Rescuers have successfully evacuated 12 boys and their soccer coach after they were trapped for weeks in a flooded cave complex in northern Thailand.
The boys are now in hospital quarantine, with doctors taking extra precautions to ensure their safe recovery — which includes wearing protective sunglasses.
A Thai health official said the sunglasses were a temporary measure for the beginning stages of them adjusting to being out of the darkness of the cave.
The 12 boys and their soccer coach rescuers saved from a flooded cave complex in northern Thailand had not seen the sun for weeks.
Their eyes were so adjusted to the darkness of the cave that they had to wear protective sunglasses once they emerged as a temporary measure to begin their recovery.
All 12 boys, aged between 12 and 16, are being treated in isolation in Chiang Rai Prachanukroh hospital, with doctors taking a number of specific precautions to ensure their safe recovery.
The team and their coach were trapped around two and a half miles into the system of caves with no food, shelter, or light, which th e teams responsible for treating the boys are taking into careful consideration.
Public Health Ministry Permanent Secretary Dr. Jesada Chokedamrongsuk said the boys were wearing protective sunglasses as a temporary measure because they have to adjust to light after having spent so long in the dark cave, according to Singapore-based daily paper Straits Times.
"The first four boys' eyes are normal. For the second group [that] arrived last night, they are still wearing sunglasses. We will check later today whether their eyes have adjusted to light," Jesada said at a press conference on Tuesday.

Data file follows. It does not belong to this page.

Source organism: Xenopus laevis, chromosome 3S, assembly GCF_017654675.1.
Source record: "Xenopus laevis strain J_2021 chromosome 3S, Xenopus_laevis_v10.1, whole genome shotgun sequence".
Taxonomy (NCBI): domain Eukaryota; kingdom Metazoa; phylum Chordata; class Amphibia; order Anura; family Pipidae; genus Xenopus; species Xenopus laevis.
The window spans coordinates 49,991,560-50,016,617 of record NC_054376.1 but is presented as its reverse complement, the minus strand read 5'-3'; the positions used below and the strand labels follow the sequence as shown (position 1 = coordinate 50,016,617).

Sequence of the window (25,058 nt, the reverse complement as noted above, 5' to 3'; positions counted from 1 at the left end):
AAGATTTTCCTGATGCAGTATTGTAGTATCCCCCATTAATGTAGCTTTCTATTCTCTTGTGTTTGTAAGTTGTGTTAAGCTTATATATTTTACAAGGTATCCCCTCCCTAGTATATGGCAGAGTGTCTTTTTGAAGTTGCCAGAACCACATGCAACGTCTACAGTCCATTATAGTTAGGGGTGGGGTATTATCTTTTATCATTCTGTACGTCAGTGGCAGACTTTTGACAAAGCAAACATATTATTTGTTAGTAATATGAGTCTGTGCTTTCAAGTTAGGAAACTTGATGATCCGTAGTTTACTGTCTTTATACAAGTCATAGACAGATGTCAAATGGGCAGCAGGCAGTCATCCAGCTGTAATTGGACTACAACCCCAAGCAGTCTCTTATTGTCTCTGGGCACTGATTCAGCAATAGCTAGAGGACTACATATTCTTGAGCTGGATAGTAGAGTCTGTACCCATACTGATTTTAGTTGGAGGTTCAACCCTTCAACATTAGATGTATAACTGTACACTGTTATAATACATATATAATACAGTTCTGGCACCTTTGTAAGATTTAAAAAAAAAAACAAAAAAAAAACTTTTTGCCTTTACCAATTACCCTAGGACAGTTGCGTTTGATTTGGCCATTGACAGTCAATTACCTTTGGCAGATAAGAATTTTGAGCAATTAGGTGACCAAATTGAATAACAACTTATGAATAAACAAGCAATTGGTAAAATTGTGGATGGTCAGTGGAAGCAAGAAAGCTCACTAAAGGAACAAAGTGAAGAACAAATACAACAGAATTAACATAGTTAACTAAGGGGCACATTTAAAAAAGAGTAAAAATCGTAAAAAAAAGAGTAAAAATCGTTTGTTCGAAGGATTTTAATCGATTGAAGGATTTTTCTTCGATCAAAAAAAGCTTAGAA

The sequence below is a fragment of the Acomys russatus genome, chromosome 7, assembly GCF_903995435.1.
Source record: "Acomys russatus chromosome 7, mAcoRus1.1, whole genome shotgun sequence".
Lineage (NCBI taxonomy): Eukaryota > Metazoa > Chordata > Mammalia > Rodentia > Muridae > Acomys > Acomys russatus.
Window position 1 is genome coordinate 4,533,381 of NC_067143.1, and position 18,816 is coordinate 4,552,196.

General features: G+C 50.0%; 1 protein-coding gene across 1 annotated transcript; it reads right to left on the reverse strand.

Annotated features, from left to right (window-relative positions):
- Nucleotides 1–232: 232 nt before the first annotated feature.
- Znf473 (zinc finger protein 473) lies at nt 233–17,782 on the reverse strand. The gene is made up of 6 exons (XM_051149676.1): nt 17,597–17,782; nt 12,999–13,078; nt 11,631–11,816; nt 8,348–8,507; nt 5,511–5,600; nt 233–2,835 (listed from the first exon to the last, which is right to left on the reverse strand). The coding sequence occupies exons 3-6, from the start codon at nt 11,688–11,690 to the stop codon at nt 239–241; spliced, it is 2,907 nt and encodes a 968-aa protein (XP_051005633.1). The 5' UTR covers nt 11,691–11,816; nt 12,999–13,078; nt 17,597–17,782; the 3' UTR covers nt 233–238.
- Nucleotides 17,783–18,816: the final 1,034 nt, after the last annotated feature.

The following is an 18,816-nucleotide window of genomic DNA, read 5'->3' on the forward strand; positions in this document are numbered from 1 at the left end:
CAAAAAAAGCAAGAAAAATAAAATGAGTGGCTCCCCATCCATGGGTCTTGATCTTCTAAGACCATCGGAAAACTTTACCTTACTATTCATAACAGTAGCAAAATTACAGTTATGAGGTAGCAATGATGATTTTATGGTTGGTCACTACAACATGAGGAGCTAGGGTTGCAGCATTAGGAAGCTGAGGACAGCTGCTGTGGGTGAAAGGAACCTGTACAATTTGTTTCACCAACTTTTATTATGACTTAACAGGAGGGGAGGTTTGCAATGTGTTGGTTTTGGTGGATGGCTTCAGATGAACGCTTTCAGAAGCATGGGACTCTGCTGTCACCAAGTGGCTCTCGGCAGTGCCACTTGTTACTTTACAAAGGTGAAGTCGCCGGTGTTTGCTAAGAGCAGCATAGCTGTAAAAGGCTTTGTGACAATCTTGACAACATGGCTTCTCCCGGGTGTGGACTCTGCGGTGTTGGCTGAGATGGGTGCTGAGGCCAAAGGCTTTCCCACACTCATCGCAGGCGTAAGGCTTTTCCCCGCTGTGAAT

Not a lot of humans have been in this situation before, so researchers don't have that much evidence on the topic.
As Slate's Brian Palmer explained when rescuers pulled the Chilean miners out after two months underground in 2010, being in the dark that long could decrease the eye's ability to respond to sudden changes in light.
The health care team will likely increase the boy's exposure to light slowly over the coming days to allow their eyes to adjust without damage.
They're also receiving tetanus and rabies shots, and two of the boys were put on antibiotics after they showed signs of pneumonia.
Because they had not eaten in so long, the boys were being eased back into a normal diet, eating soft foods like bread, chocolate, and rice porridge despite their requests for a spicy chicken dish.